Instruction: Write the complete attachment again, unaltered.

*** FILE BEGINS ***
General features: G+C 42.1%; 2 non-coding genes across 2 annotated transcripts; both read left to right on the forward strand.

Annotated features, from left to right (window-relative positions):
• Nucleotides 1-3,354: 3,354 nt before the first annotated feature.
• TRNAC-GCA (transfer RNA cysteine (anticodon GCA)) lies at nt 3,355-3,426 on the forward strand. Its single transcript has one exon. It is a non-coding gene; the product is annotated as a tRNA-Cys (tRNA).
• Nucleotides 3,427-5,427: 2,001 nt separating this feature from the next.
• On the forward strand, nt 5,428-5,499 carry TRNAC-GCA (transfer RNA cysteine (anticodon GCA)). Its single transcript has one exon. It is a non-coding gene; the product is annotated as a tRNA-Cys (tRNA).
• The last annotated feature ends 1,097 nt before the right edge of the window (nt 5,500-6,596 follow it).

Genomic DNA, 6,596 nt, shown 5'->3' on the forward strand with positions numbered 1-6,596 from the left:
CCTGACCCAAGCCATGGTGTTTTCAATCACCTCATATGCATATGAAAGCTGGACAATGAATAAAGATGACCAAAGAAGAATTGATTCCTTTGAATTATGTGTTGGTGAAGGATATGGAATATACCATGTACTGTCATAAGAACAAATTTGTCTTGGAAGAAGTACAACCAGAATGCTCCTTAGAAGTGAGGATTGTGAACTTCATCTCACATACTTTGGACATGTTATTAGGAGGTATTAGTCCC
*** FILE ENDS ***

General features: G+C 42.1%; 2 non-coding genes across 2 annotated transcripts; both read left to right on the forward strand.

Annotated features, from left to right (window-relative positions):
• Nucleotides 1-3,354: 3,354 nt before the first annotated feature.
• TRNAC-GCA (transfer RNA cysteine (anticodon GCA)) lies at nt 3,355-3,426 on the forward strand. Its single transcript has one exon. It is a non-coding gene; the product is annotated as a tRNA-Cys (tRNA).
• Nucleotides 3,427-5,427: 2,001 nt separating this feature from the next.
• On the forward strand, nt 5,428-5,499 carry TRNAC-GCA (transfer RNA cysteine (anticodon GCA)). Its single transcript has one exon. It is a non-coding gene; the product is annotated as a tRNA-Cys (tRNA).
• The last annotated feature ends 1,097 nt before the right edge of the window (nt 5,500-6,596 follow it).

Genomic DNA, 6,596 nt, shown 5'->3' on the forward strand with positions numbered 1-6,596 from the left:
CCTGACCCAAGCCATGGTGTTTTCAATCACCTCATATGCATATGAAAGCTGGACAATGAATAAAGATGACCAAAGAAGAATTGATTCCTTTGAATTATGTGTTGGTGAAGGATATGGAATATACCATGTACTGTCATAAGAACAAATTTGTCTTGGAAGAAGTACAACCAGAATGCTCCTTAGAAGTGAGGATTGTGAACTTCATCTCACATACTTTGGACATGTTATTAGGAGGTATTAGTCCC